Brewing and stewing : the effect of culturally mediated behaviour on the oxygen isotope composition of ingested fluids and the implications for human provenance studies
Brettell, Rhea; Montgomery, Janet; Evans, Jane. 2012 Brewing and stewing : the effect of culturally mediated behaviour on the oxygen isotope composition of ingested fluids and the implications for human provenance studies. Journal of Analytical Atomic Spectrometry, 27 (5). 778-785. 10.1039/C2JA10335DFull text not available from this repository. (Request a copy)
Small beer’, ‘wort drinks’ and ‘pottage’ may have been regularly consumed by children during the Medieval Period. This culturally mediated behaviour could have affected the oxygen isotope composition of their water intake beyond that which is accommodated in the current conversion equations used in archaeological studies to assess environmental origins. Experimental data shows that brewing may increase the δ18O value of ale by 1.3‰ over that of the initial water (‘liquor’) used, boiling water to make hot drinks raises the δ18O value of the fluid consumed by 0.4‰ and slow-cooking using a large stew pot results in an increase in the oxygen isotope composition of the ‘pottage’ by an average of 10.2‰ after 3 hours of cooking. Thus, if ingested fluids included 20% from ale, 10% from ‘teas’ and 20% from stews (the latter increased from −7.0‰ to +3.2‰ by three hours of cooking) then the overall effect on the calculated drinking water value from the tooth enamel will be +2.3‰.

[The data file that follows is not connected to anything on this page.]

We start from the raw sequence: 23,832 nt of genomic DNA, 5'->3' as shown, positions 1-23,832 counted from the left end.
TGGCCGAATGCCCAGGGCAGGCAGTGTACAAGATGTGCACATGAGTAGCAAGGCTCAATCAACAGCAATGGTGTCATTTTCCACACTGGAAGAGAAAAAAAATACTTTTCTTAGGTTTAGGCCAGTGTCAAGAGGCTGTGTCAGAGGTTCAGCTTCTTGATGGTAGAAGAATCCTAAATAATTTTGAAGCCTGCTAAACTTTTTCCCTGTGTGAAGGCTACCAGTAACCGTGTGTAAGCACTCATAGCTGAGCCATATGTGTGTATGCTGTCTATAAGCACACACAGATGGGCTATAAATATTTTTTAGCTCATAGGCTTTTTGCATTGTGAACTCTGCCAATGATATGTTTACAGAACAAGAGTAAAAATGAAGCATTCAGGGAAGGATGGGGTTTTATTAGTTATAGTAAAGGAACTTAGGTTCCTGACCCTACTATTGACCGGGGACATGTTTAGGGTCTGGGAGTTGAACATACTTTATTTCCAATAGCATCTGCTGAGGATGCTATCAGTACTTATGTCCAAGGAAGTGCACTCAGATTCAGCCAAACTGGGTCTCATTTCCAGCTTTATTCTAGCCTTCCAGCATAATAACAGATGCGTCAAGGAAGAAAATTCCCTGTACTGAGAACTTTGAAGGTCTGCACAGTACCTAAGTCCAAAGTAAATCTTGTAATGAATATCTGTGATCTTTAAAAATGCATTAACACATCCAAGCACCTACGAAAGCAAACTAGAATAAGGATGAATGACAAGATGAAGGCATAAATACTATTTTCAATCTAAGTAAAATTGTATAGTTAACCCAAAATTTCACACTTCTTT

|Programmes:||BGS Programmes 2010 > NERC Isotope Geoscience Laboratory|
|Date made live:||08 May 2012 10:50|
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